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Tuesday, 14 May 2019

Daily Diary (DD) - Day 134 of 2019

2000hrs:

This is the cost of AJK's ambiguity:
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The following is a letter written by Quayyum Raja to the judiciary in AJK, which has recently claimed that it operates at a world class standard:
Quayyum Raja
WHO WINS THE HEARTS AND MINDS?

We all perform some sort of responsibility, but an extra mile taken to help others in difficulties is what counts most. Here is an example:

A fellow Kashmiri Muhammad Riaz and I were tried by a British Crown Court in 1984 in Mhatre Murder case, an Indian diplomat captured by fellow Kashmiris to prevent India from hanging the father of Kashmiri Movement Muhammad Maqbool Butt. The killer escaped and the two of us were charged and sentenced secretly. The British Home Secretary said he would inform us of the final decision, but years went by and he did not.

We were held in top security and refused access to legal representatives. I had no choice but to smuggle a letter to the then British Lord Chief Justice, asking him why we were tried by a court but sentenced by politicians. The Lord Chief Justice in his response, asked me to write a summary of my case and if he saw legal weight in it, he would reopen my case. 

The London High Court quashed our extra-judicial sentences in 1994 but the British Home Minister still refused to release us. I wrote to Chief Justice Lord Bingham on this occasion and he replied to me too, just like his predecessor.

Our case went to the European Court of Human Rights, which ordered our release in August 2004 but because I wanted to return home to AJK via Pakistan, the British and Pakistani governments delayed the administrative process. I was told that the judges were on summer holidays and there was no judge to sign my release until autumn 2005. I was shocked and wrote to the then Lord Chief Justice, Lord Woolf. Lord Woolf loved by most ordinary people in the UK, immediately cancelled the holiday of a judge and ordered him to finalise the process.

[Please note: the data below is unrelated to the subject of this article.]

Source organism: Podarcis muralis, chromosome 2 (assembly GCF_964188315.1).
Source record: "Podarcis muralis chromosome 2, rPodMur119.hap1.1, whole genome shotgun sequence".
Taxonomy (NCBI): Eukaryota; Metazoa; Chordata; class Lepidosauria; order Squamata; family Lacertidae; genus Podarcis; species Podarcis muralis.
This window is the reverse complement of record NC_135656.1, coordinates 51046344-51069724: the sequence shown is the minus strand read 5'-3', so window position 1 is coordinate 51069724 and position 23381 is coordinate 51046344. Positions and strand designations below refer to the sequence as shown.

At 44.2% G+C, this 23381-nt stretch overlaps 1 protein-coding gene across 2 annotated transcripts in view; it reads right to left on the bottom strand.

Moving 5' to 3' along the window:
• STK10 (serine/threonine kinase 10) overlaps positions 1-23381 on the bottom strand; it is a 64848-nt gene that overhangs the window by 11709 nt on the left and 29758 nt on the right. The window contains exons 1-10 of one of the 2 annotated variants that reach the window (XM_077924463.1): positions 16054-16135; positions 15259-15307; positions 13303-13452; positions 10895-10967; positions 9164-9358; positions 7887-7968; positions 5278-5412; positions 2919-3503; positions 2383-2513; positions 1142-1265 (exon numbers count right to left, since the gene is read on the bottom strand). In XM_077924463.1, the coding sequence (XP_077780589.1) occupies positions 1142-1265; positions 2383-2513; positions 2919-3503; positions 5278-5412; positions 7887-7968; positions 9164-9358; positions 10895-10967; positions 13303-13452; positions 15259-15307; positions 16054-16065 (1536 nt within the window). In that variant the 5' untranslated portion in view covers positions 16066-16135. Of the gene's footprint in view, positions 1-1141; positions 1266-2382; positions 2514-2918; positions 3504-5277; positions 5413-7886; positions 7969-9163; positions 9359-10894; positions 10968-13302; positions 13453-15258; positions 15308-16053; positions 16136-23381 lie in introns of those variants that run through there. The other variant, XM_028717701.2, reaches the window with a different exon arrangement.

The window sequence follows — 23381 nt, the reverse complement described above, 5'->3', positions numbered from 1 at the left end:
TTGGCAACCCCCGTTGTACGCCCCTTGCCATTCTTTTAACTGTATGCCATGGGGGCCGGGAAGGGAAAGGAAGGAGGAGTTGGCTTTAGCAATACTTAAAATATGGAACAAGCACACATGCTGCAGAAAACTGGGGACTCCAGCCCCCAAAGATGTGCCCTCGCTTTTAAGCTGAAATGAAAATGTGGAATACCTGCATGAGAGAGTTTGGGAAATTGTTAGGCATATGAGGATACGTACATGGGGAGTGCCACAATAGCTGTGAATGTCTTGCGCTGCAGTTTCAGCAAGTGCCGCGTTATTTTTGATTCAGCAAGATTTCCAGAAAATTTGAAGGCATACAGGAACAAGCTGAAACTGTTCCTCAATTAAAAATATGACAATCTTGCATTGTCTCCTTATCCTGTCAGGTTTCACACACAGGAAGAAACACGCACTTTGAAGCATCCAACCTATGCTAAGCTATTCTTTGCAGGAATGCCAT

I was brought to Pakistan by a team of special security from Britain. While there was some provocation at the gate by prison security staff just to see my last reaction, a lady doctor approached me and said, “I know you are going to be very busy with your family and friends and may not have time to buy your medications. This pack of medications is for six weeks and I hope your doctor in Pakistan would arrange for you by then.” 

I had left my home territory (via Pakistan) at the age of 18 and was returning at the age of 46, with little idea of what awaited me here in AJK. Ever since my release, I have been working on human rights while trying to help both individuals as well as reforming our national institutions.

I have recently set up a Human Rights Commission and made some recommendations for education, health, judiciary and democracy. However, it is unfortunate that institutions are neither responsive nor responsible. The main reason is that they are not the right people for the right job. We hardly find officials including judges on their seats, let alone replying to personal letters the way the top British judges replied to me.

I filed a petition in the AJK High Court to include Kashmir studies into the curriculum. One year on, the government has not as yet responded to the court notice, partly because judges are often absent.

This is not just one person’s job. We all have to play our role to improve the system.

Quayyum Raja
President Human Rights Commission AJK-GB
Contact: 03448909960
Email: aqraja75@gmail.com

End of letter....
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